It’s a familiar story for fans of the 1977 film “Suspiria.” A naïve American girl named Susie Bannion joins a secretive and secluded dance academy that just happens to be run by witches, including the enigmatic Madame Blanc. Maggots rain from the ceiling, girls faint from nightmares of creatures disfigured beyond recognition, an unearthly shade of red pervades director Dario Argento’s cinematography and absolutely no one knows what is happening at any moment.
Upon its release, the original “Suspiria” was derided by New York Magazine critic John Simon as “a horror movie that is a horror of a movie, where no one or nothing makes sense: not one plot element, psychological reaction, minor character, piece of dialogue or ambience.” But as I discovered when I walked into a sold-out movie theatre for the 2018 remake on Halloween night — reader, I bought the final ticket — that’s why it’s a cult classic.
The film is beloved for its whimsical oddness — such as the MC Escher-based architecture — more than anything. Director Luca Guadagnino, known for “Call Me by Your Name,” fleshes out the remake both historically, by setting the plot in 1977 West Berlin, and structurally, by giving the characters more depth and increasing the runtime to a terrifying two and a half hours. It is, however, the atmospheric qualities Guadagnino brings that elevate the remake far beyond the original.
With a gloriously convoluted plot structure called “Six Scenes and an Epilogue in Divided Berlin,” the 2018 remake attempts to add historical allegory, analogizing the secrets of the dance academy with similarly unacknowledged historical atrocities in Germany. Patricia, a student who runs away from the academy in the original, is reimagined as a member of the leftist Red Army Faction, and the climactic dance sequence is called “Volk,” a reference to German populism.
The historical elements are oddly handled. I appreciated the emphasis on believing women’s experiences (the witches’ coven has been interpreted by critics as a dispensary of vigilante justice and a reimagining of the ‘divine feminine’ as a respite from fundamentally broken institutions), but I was disappointed by the Holocaust and German history’s relegation to a side-plot; the directors seemed to have good intentions, but it felt borderline disrespectful at times. The film shines where it analyses womanhood and the revolutionary power of female rage.
The original film’s Italian “giallo,” or detective-thriller, genre provides a refreshing change from the typically sexualized nature of female-focused horror — there’s minimal romance, and Susie is an active agent in solving the mysteries at her school. The new version displaces some of the action onto a male character but adds an arguably romantic subplot between Susie and Madame Blanc and subverts the audience’s ideas about whose side we’re on — dancers versus the witches — instead of demonizing powerful women, something a lot of horror films fall into.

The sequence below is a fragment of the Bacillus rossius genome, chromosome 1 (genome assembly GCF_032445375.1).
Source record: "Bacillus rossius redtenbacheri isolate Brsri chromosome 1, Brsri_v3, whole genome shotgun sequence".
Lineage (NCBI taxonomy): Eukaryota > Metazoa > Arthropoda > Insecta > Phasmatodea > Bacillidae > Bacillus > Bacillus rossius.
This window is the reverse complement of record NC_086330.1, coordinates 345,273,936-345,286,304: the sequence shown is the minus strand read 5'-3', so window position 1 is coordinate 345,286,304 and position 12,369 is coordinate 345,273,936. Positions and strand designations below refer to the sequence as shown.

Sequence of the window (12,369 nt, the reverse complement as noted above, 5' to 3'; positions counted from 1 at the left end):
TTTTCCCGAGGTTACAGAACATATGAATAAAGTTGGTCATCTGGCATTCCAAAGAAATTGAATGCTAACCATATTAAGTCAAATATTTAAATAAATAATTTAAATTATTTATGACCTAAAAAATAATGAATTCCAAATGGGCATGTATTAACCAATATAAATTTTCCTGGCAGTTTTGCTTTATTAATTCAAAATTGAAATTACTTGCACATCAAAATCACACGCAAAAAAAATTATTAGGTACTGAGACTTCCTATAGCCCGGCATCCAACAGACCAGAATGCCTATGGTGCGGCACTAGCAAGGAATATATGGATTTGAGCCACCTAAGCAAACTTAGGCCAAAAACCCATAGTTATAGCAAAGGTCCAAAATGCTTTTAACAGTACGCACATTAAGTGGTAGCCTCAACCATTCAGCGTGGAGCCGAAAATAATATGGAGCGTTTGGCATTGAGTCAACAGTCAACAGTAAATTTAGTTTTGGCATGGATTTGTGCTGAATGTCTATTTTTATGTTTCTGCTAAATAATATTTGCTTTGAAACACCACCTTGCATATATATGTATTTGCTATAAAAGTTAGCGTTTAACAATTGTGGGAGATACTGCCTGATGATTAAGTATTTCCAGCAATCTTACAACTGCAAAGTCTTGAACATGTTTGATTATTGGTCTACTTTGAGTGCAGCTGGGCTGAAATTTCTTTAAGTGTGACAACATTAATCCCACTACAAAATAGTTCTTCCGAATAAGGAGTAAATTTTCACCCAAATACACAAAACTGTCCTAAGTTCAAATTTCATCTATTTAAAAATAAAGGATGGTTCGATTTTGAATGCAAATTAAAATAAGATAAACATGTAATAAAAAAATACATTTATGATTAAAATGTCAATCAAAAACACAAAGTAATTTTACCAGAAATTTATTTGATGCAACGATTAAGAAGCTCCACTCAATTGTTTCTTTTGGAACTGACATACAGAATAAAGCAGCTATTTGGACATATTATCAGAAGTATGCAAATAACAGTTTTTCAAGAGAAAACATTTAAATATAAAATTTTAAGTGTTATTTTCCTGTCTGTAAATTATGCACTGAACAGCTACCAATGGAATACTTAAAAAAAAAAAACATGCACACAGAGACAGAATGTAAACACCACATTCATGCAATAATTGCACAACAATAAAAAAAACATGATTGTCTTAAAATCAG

The 1977 “Suspiria” is an abstract dreamscape, but it’s also known for one of the most violent scenes in horror movies. The remake matches the original’s violence in one of its early scenes in which Susie, played by Dakota Johnson, is manipulated by the witches to torture a fellow dancer. I had to look away for the duration of this scene; if you’re easily disturbed by body horror, make sure you you don’t order something heavier than popcorn.
Beyond this scene, however, the new “Suspiria” has been dismissed by critics as not very scary. As a Slate review laments, “Guadagnino and screenwriter David Kajganich’s addition of a plot involving West German terrorists and, sigh, the Holocaust underscores how much more terrifying humanity is compared with a group of women barely running a dance school with a terrible attrition rate and an accidental, last-minute star performer.” While I agree with this review somewhat, I think that this review fundamentally misunderstands the nature of Suspiria’s horror.
The new film may not be frightening in the traditional horror-movie sense, but Guadagnino succeeds in creating unnerving aesthetics, where disturbing elements literally ooze from seemingly innocuous surfaces. Madame Blanc, played by Tilda Swinton, tells Susie in one of the film’s most effective scenes, “There are two things that dance can never be again: beautiful and cheerful. Today, we need to break the nose of every beautiful thing.”
Furthermore, the new film and the original both revel in “camp” aesthetics, which is most evident in the new film’s treatment of the witches, who do crosswords, cackle mysteriously, and stare at each other intensely across tables at fancy restaurants. Personally, I loved that. Finally, they create a dichotomy between more experimental, art house horror and more traditional, jump-scare-reliant horror that doesn’t give enough credit to the genre’s versatility.
The 2018 version of “Suspiria” is still showing in several San Antonio theaters, and you can find the original for free in Coates Library. If you like horror and are also a bit of an art house film nerd like myself or are just looking for something new, I would highly encourage you to watch it. It might just cast a spell on you.